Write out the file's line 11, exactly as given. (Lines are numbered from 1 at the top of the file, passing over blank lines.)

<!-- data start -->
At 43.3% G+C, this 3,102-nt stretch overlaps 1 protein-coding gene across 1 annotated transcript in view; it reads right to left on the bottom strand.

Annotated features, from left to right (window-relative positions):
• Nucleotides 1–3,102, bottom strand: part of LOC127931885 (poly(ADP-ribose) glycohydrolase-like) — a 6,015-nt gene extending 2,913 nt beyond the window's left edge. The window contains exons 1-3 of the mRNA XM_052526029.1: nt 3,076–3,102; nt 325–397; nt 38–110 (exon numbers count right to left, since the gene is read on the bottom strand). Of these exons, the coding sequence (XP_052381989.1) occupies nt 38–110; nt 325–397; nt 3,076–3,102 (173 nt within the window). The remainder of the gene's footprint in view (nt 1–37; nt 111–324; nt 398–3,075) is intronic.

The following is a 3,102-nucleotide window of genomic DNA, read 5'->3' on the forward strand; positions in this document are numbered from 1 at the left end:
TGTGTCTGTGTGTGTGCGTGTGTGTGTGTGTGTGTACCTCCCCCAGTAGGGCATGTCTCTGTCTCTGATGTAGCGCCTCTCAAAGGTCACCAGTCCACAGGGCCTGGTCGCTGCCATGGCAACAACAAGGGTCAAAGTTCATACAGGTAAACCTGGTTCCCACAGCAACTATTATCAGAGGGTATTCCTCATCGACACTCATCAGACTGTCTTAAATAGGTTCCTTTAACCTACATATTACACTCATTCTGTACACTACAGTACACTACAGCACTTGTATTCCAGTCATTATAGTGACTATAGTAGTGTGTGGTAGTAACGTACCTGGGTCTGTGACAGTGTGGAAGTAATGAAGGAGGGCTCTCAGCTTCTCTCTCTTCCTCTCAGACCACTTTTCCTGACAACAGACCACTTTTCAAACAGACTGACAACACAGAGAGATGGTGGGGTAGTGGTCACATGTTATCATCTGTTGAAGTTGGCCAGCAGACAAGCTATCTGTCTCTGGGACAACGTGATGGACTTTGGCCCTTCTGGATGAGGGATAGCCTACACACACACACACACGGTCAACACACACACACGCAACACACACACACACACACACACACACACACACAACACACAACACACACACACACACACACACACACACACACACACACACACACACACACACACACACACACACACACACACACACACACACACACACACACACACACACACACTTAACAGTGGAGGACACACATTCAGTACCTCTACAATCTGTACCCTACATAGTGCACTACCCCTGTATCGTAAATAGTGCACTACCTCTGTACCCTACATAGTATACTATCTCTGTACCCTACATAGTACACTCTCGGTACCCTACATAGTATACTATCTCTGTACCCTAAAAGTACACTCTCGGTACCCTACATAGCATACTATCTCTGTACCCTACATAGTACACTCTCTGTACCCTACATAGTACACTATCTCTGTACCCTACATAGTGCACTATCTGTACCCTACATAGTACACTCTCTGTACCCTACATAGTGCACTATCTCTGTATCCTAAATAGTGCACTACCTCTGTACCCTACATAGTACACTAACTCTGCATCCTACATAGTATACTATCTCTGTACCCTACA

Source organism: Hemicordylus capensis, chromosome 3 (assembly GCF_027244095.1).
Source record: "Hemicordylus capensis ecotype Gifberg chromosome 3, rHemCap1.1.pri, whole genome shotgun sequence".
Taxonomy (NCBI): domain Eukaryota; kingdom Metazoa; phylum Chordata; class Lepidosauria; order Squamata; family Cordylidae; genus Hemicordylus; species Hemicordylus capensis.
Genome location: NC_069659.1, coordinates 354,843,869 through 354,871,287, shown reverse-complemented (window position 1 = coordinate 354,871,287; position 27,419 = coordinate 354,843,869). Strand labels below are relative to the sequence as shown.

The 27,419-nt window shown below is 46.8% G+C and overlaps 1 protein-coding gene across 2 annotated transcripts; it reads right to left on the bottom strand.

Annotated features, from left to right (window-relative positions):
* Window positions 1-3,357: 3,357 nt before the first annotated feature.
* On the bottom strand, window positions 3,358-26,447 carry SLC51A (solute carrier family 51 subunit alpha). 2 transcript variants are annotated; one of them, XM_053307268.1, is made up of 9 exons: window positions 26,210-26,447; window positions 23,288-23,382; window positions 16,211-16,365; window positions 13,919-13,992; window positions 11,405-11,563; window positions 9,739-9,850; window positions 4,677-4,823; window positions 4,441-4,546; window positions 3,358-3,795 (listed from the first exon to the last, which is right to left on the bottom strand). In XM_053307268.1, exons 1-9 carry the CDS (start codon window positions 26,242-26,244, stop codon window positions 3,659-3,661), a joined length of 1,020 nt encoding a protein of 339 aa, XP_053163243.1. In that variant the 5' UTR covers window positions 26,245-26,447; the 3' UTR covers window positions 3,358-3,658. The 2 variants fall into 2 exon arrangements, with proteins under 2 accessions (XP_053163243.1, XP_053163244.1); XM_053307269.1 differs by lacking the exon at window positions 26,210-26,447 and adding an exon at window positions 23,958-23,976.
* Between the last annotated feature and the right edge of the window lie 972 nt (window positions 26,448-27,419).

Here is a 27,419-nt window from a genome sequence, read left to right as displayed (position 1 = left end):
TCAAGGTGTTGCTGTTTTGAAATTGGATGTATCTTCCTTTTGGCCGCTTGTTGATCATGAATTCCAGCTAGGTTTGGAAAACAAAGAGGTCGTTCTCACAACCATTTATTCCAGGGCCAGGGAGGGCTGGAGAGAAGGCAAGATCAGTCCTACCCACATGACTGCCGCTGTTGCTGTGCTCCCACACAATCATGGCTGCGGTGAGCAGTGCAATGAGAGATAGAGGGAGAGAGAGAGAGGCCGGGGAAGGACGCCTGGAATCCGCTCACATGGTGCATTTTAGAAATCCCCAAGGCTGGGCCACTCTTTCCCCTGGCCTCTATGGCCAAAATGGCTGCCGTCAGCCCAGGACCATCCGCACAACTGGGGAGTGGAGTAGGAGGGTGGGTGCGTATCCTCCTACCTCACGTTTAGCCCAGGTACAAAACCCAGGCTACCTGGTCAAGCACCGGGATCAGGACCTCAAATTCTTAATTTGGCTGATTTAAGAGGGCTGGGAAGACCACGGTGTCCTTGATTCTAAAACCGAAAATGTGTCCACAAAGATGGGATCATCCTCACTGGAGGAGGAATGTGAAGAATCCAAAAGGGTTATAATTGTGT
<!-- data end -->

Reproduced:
Annotated features, from left to right (window-relative positions):